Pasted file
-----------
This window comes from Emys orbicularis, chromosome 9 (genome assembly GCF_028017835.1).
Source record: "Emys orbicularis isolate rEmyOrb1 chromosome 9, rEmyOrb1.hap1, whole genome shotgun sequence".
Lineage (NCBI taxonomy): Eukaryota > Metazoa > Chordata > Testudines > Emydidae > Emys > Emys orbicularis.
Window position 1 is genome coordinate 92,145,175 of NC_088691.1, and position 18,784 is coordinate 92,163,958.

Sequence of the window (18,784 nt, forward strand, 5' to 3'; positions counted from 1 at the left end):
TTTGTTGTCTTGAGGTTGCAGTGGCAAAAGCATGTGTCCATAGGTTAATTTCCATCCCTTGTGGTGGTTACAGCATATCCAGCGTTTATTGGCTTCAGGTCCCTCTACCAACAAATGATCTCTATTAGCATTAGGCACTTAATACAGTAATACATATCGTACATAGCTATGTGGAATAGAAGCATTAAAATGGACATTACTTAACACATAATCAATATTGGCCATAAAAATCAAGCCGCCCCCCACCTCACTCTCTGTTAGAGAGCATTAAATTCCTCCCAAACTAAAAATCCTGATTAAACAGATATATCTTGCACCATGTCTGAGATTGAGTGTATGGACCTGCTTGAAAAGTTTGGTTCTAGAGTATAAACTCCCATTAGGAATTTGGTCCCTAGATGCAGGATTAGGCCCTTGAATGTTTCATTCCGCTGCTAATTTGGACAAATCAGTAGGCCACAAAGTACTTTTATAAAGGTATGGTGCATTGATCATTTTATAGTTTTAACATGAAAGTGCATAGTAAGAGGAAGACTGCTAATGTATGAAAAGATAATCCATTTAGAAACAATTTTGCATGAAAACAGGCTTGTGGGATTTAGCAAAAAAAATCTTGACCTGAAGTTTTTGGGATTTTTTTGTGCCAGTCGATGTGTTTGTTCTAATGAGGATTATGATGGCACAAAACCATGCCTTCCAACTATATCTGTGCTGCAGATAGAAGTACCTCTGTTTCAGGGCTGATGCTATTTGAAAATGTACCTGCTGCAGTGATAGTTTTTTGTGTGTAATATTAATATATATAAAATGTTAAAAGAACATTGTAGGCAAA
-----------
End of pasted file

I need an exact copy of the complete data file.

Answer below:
This window comes from Emys orbicularis, chromosome 9 (genome assembly GCF_028017835.1).
Source record: "Emys orbicularis isolate rEmyOrb1 chromosome 9, rEmyOrb1.hap1, whole genome shotgun sequence".
Lineage (NCBI taxonomy): Eukaryota > Metazoa > Chordata > Testudines > Emydidae > Emys > Emys orbicularis.
Window position 1 is genome coordinate 92,145,175 of NC_088691.1, and position 18,784 is coordinate 92,163,958.

Sequence of the window (18,784 nt, forward strand, 5' to 3'; positions counted from 1 at the left end):
TTTGTTGTCTTGAGGTTGCAGTGGCAAAAGCATGTGTCCATAGGTTAATTTCCATCCCTTGTGGTGGTTACAGCATATCCAGCGTTTATTGGCTTCAGGTCCCTCTACCAACAAATGATCTCTATTAGCATTAGGCACTTAATACAGTAATACATATCGTACATAGCTATGTGGAATAGAAGCATTAAAATGGACATTACTTAACACATAATCAATATTGGCCATAAAAATCAAGCCGCCCCCCACCTCACTCTCTGTTAGAGAGCATTAAATTCCTCCCAAACTAAAAATCCTGATTAAACAGATATATCTTGCACCATGTCTGAGATTGAGTGTATGGACCTGCTTGAAAAGTTTGGTTCTAGAGTATAAACTCCCATTAGGAATTTGGTCCCTAGATGCAGGATTAGGCCCTTGAATGTTTCATTCCGCTGCTAATTTGGACAAATCAGTAGGCCACAAAGTACTTTTATAAAGGTATGGTGCATTGATCATTTTATAGTTTTAACATGAAAGTGCATAGTAAGAGGAAGACTGCTAATGTATGAAAAGATAATCCATTTAGAAACAATTTTGCATGAAAACAGGCTTGTGGGATTTAGCAAAAAAAATCTTGACCTGAAGTTTTTGGGATTTTTTTGTGCCAGTCGATGTGTTTGTTCTAATGAGGATTATGATGGCACAAAACCATGCCTTCCAACTATATCTGTGCTGCAGATAGAAGTACCTCTGTTTCAGGGCTGATGCTATTTGAAAATGTACCTGCTGCAGTGATAGTTTTTTGTGTGTAATATTAATATATATAAAATGTTAAAAGAACATTGTAGGCAAA